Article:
There comes a moment when you see a man on horseback chased by agents through a parade, racing down into a subway and then trying to outrun a speeding train. You can only shake your head and laugh, "Only Indiana Jones.”
This weekend saw the premiere of Indiana Jones and the Dial of Destiny, the fifth and likely final film in the acclaimed franchise. Coming 15 years after the divisive Kingdom of the Crystal Skull, it’s Harrison Ford once more bidding farewell to an iconic role after Han Solo. So how does the final adventure of the world’s greatest archaeologist unfold?
The movie opens with a fantastic prologue set in 1944 as Indy and his friend Basil Shaw (Toby Jones) infiltrate a castle in Germany to steal the legendary Spear of Destiny. Instead, they run into Nazi scientist Voller (Mads Mikkelsen), who wants to gain the Antikythera, an ancient device created by Archimedes.
The sequence is superb, as the CGI making Ford look thirty years younger is amazingly well done. It’s packed with action and thrills aboard a train and just what an Indy movie made in the 1990s would have looked like.
Cut to 1969 as an older Indy is a shell of himself. His son, Mutt, was killed in Vietnam, Marion has left him, he’s been pushed into retirement and feels lost amid the counter-cultural movement and the moon landings. Enter Basil’s daughter Helena (Phoebe Waller-Bridge), who wants to find the Dial herself. It’s not long before Indy realizes Helena has her own agenda. He also clashes with Voller, who is now working for NASA and wants the Antikythera to change history.
The sight of Indy looking so old and tired may be striking, but it humanizes him. Even the legendary adventurer is not immune to age. Ford channels that world-weariness into Indy yet keeps what makes the character work, from the dry humor to the brilliant scholar who can unlock mysteries. He also proves he can still handle himself in a fight and throws himself into the action scenes with relish. It’s clear Ford always loved this role and brings his charms to it for one last ride.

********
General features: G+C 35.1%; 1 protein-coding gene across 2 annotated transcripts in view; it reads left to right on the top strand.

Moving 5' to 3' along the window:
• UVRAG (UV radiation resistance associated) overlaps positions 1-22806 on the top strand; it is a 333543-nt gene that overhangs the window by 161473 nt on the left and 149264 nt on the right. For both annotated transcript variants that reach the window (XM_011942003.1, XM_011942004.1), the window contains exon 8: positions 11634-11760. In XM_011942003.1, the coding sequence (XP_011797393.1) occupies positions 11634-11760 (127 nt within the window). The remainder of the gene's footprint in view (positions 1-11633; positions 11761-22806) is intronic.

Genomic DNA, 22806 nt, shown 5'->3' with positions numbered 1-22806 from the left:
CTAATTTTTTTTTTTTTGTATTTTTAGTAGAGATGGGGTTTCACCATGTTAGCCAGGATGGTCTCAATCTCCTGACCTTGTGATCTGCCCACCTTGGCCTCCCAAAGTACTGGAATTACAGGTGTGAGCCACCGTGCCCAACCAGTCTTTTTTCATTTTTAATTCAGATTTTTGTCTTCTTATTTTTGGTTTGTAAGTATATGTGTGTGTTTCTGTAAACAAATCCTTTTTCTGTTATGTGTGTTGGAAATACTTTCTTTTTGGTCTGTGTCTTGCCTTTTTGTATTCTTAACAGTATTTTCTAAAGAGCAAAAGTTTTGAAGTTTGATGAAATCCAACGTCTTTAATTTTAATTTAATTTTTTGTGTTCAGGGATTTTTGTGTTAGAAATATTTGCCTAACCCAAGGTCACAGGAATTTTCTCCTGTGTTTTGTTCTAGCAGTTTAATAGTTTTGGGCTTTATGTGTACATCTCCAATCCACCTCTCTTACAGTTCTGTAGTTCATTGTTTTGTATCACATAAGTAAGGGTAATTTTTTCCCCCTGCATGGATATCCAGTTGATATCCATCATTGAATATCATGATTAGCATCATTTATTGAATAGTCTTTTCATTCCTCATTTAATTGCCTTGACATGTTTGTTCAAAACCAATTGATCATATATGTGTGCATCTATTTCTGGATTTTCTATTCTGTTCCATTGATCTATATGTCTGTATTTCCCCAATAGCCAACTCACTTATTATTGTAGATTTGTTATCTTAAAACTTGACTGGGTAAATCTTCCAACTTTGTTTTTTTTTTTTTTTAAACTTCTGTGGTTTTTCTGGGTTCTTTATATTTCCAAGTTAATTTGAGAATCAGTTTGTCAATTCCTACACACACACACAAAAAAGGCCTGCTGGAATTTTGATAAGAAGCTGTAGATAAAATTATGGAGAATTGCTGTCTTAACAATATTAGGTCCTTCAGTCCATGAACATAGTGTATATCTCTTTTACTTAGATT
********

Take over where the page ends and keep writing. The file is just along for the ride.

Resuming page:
Waller-Bridge matches him well as Helena, with her own sass and a tough attitude. She’s all about the money; however, her charm is great and helps smooth over her rough edges by the end. Mikkelsen is a terrific villain, tired of working for “the enemy” and truly thinking he can change things for the better. Yet it’s fun at the end when he’s overwhelmed by things unraveling around him.
For the supporting cast, Ethan Isidore has a fun drive as Tommy, Helena’s young helper who gets into scrapes. It’s also great seeing John Rhys-Davies as Sallah, although it’s a shame there’s not much more for Antonio Banderas (as a boat captain) and Sahuntee Renee Wilson (a tough agent) to do. At least the movie uses its huge budget well, from international scenes to a creepy underwater sequence. And legendary composer John Williams once again provides a great score. James Mangold does a good job of copying the feel of a Spielberg film, with touches from red lines on a map to the use of shadows to highlight the quieter moments.
The action is frantic throughout the film as we experience everything from a chase during a New York City parade to a wild car sequence in Tangiers. The climax will undoubtedly elicit a lot of talk. Some will perhaps find it too fantastic while others may feel it fits the mythos. If nothing else, the final scene is a beautiful coda that brings Indy’s story to a proper close.
It might feel overlong at two and a half hours, but from the terrific opening to its warm end, this feels like a true Indiana Jones adventure. Ford adds new gravitas to the role and Waller-Bridge is a good match for him. While a few story beats may be rough, it’s overall an excellent way to see Indy off and so worth enjoying his final adventure.